The Founders also explicitly stressed the importance of civic education. A sense of civic responsibility must be taught and nurtured, and therefore the notion of civic responsibility is intimately linked to civic education. Jefferson and others held the view that education is the means by which to cultivate the civic virtues that are needed to maintain individual rights. Madison also emphasized the fact that liberty and learning mutually depend on each other.

Civic education is the process by which a person acquires the knowledge, skills, and dispositions of democratic citizenship. It is a process of both intentional and unintentional learning in which families, peers, mentors, sports and youth organizations, neighborhood initiatives, schools, governments, and the media all play an active role.

Since the Founding the belief that people need to learn to cherish and defend the rights and freedoms that are essential to democracy has occupied a central place in American political and educational philosophy. In his 1916 book, Democracy and Education, the philosopher and educator John Dewey ( 1859–1952 ) famously described education as the midwife of democracy, expressing the view that democracy needs to be reborn in each generation.

The exact content of civic education and the extent to which civic education should be explicitly taught at school are issues that can arouse intense debate. Debates about civic education in some ways mirror other political debates in the United States. At the highest levels of generality, everyone agrees that civic education should include the origins, development, and contemporary importance of foundational ideas that bind Americans together, such as natural rights, constitutionalism, and citizenship. People generally agree, too, that a high-quality civic education should illustrate the ways in which Americans have failed to achieve those ideals and the inherent conflicts among them. However, people disagree about the specifics of the civic education curriculum and what the appropriate balance should be between unity and diversity, community and the individual, rights and responsibilities.

Some people on the liberal side of the political spectrum argue that the purpose of civic education is to familiarize children and students with a pluralist and cosmopolitan worldview; others argue that civic education should foster the values and virtues that are central in conservative thought and ideology. Some maintain that intentional civic education should not have a place in our public schools at all. They argue that the civic virtues one needs are developed through unintentional processes of learning. They also argue that civic education can be a tool for indoctrinating students.

Notwithstanding these debates, intentional civic education plays a central role in American education. The Education Commission of the States distinguishes several kinds of civic competencies that should be developed through civic educational programs. These include civic knowledge, civic intellectual skills, civic participatory skills, and civic dispositions or attitudes. Expressed in these terms, developing civic responsibility is thus particularly a matter of developing students' intellects and specific kinds of knowledge, participatory capabilities, and civic attitudes of citizenship.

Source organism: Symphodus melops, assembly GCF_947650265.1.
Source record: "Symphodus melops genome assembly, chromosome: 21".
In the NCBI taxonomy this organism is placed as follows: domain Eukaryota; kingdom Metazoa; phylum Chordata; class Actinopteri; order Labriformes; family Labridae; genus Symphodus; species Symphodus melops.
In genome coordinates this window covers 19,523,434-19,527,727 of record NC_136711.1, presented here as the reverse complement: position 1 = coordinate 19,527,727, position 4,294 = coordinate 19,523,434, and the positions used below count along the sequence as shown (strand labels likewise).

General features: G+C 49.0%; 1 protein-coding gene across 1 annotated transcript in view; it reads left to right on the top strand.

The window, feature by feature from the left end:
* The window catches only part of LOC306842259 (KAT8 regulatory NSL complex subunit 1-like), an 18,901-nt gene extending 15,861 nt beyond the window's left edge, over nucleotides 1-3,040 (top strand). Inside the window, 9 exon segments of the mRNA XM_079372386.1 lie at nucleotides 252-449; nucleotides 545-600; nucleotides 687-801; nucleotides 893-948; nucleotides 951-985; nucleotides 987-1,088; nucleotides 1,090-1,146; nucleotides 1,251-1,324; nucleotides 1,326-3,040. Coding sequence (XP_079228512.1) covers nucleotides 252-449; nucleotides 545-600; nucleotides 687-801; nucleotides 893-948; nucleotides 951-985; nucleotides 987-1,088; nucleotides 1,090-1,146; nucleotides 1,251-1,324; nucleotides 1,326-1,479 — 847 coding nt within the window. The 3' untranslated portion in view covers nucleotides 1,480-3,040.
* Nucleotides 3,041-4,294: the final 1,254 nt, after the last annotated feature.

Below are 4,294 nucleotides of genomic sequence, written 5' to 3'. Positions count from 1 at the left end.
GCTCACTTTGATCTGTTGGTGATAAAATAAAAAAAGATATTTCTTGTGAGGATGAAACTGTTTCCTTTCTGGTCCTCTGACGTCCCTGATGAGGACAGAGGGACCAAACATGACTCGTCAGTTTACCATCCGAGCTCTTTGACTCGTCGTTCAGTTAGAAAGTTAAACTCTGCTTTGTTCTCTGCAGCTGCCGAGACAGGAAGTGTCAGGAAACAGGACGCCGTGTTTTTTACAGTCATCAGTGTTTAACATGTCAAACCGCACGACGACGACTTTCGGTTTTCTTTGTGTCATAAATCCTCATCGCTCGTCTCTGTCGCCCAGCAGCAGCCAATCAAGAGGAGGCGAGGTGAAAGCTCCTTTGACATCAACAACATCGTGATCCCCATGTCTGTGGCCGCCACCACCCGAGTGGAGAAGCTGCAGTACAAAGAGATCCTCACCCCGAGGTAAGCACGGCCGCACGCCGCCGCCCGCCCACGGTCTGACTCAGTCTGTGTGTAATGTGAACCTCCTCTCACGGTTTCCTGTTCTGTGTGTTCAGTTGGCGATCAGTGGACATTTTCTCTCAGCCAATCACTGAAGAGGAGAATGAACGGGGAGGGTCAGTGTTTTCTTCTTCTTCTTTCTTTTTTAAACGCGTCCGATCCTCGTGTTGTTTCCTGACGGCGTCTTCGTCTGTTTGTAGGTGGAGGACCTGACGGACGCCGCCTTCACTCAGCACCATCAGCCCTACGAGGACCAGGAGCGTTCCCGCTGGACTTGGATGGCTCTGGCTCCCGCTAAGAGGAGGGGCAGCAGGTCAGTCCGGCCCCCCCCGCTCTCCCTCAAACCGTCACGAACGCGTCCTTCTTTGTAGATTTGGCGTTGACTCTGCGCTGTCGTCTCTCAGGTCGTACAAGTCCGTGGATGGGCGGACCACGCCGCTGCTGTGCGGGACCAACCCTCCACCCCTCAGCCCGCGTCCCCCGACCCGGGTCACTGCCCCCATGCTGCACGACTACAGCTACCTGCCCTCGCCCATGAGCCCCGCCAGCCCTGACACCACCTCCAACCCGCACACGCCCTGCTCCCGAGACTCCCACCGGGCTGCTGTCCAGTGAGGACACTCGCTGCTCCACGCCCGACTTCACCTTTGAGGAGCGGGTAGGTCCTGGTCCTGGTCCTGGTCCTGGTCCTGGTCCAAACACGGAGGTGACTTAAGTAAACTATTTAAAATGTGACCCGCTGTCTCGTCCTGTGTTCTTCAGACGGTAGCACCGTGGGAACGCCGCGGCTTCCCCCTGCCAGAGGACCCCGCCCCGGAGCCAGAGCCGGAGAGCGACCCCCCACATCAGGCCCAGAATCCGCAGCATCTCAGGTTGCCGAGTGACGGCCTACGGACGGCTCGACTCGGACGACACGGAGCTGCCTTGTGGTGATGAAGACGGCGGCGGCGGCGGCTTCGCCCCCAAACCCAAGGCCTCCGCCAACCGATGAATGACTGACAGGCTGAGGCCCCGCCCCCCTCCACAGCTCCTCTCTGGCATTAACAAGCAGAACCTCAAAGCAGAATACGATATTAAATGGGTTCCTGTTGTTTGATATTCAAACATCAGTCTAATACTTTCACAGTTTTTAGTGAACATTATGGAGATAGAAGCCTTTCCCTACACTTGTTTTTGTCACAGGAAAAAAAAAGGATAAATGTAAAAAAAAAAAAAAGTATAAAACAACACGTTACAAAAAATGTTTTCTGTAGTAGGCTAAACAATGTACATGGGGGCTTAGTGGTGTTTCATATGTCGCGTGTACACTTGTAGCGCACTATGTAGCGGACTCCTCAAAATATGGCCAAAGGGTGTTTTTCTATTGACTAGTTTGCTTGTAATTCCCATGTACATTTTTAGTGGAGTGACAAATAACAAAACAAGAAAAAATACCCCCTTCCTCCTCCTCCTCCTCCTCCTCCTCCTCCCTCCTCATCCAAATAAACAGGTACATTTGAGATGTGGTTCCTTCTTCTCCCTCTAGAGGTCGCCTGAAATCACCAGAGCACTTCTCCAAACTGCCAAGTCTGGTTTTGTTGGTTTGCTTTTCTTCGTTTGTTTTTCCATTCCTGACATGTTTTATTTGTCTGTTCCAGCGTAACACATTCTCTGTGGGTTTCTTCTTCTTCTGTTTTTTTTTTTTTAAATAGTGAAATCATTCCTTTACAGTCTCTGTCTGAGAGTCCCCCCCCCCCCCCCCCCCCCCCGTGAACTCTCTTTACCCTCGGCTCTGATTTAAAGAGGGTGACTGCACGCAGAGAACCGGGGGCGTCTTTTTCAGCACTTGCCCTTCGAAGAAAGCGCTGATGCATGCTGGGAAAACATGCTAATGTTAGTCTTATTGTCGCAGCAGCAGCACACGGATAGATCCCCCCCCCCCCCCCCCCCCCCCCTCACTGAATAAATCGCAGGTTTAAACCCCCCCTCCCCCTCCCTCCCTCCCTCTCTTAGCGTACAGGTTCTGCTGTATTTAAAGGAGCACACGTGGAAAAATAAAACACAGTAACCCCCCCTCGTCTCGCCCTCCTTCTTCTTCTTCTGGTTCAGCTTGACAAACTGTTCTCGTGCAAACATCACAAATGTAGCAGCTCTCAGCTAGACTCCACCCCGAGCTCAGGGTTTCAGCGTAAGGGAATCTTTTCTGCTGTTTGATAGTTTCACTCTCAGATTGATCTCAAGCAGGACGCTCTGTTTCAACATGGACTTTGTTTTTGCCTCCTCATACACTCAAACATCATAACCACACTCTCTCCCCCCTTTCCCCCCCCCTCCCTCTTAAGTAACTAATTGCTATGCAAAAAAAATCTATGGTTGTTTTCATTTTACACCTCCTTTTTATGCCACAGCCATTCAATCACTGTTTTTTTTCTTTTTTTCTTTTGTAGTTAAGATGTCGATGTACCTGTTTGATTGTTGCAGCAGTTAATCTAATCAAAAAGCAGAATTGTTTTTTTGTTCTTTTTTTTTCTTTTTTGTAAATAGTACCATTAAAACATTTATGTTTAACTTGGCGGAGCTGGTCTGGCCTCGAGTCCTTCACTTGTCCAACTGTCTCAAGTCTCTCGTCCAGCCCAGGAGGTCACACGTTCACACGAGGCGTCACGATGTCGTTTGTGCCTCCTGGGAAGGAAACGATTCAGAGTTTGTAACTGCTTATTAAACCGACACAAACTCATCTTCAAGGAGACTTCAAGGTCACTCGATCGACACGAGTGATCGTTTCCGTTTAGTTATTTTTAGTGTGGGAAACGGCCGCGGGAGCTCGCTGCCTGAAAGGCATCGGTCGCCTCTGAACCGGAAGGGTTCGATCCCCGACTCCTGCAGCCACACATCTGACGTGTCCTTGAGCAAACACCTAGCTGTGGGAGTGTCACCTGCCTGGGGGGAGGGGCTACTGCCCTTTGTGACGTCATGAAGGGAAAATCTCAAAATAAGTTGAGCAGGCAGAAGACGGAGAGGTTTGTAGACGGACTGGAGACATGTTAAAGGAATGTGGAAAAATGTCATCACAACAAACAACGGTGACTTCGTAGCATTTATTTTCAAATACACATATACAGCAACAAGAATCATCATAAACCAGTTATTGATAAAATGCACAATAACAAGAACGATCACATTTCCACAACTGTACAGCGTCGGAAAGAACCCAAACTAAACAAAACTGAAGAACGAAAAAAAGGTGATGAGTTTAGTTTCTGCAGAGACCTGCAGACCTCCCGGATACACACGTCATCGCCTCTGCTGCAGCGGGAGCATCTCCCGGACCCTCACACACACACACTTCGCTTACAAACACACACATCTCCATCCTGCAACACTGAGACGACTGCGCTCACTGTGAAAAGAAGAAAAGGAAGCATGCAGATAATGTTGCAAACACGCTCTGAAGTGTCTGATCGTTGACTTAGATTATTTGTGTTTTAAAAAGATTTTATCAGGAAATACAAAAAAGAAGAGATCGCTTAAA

There are many ways in which democratic societies and governments benefit from a citizenry with a welldeveloped sense of civic responsibility. Citizens with civic responsibility can be described as “watchdogs of democracy” who keep a close eye on the proper functioning of legal, political, and governmental institutions. Moreover, civic responsibility provides the capacity to govern one's own life with due regard to the interests of one's fellow citizens. It involves respecting their autonomy and being accountable to them for one's public behavior. Take civic responsibility away, and people will still need governing. But they will not govern themselves. Hence, in such circumstances the state has to increase its powers.

The Founders envisioned a society of free individuals who would look after the basic social needs; provide themselves and their neighbors with schools, hospitals, and rescue squads; and in general look after each other's interests through institutions and associations of their own. In other words, they envisaged a civil society independent of the state, with governments fulfilling only those functions that were necessary. As civic responsibility declines, governments expand to take over the tasks that people might otherwise have undertaken for themselves. Hence a controversy arises over the extent to which civic responsibility is needed, how it might be restored and enhanced, and how much government should step in to rescue the victims of social decay.

SEE ALSO Citizenship ; Civic Duty ; Civic Participation ; Civil Society ; Republican Virtue .


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Horn, Christopher. “Law, Governance and Political Obedience.” In The Cambridge Companion to Aristotle's Politics, edited by Marguerite Deslauriers and Pierre Destrée, 223–46. New York: Cambridge University Press, 2013.

Lubert, Howard. “Thomas Hutchinson and James Otis on Sovereignty, Obedience, and Rebellion.” In History of American Political Thought, edited by Bryan-Paul Frost and Jeffrey Sikkenga, 44–62. Lanham, MD: Lexington, 2003.

Madison, James. Writings. Edited by Jack N. Rakove. New York: Library of America, 1999.

Murphy, James Bernard. “Against Civic Education in Public Schools.” International Journal of Public Administration 30, nos. 6–7 (2007): 651–70.

National Assessment Governing Board. Civics Framework for the 1998 National Assessment of Educational Progress: NAEP Civics Consensus Project. Washington, DC: Diane Publishing, 1998.

Nussbaum, Martha C. Not for Profit: Why Democracy Needs the Humanities. Princeton, NJ: Princeton University Press, 2010.

Strauss, Leo. What Is Political Philosophy? Chicago: University of Chicago Press, 1959.

Alicja A. Gescinska
Amherst College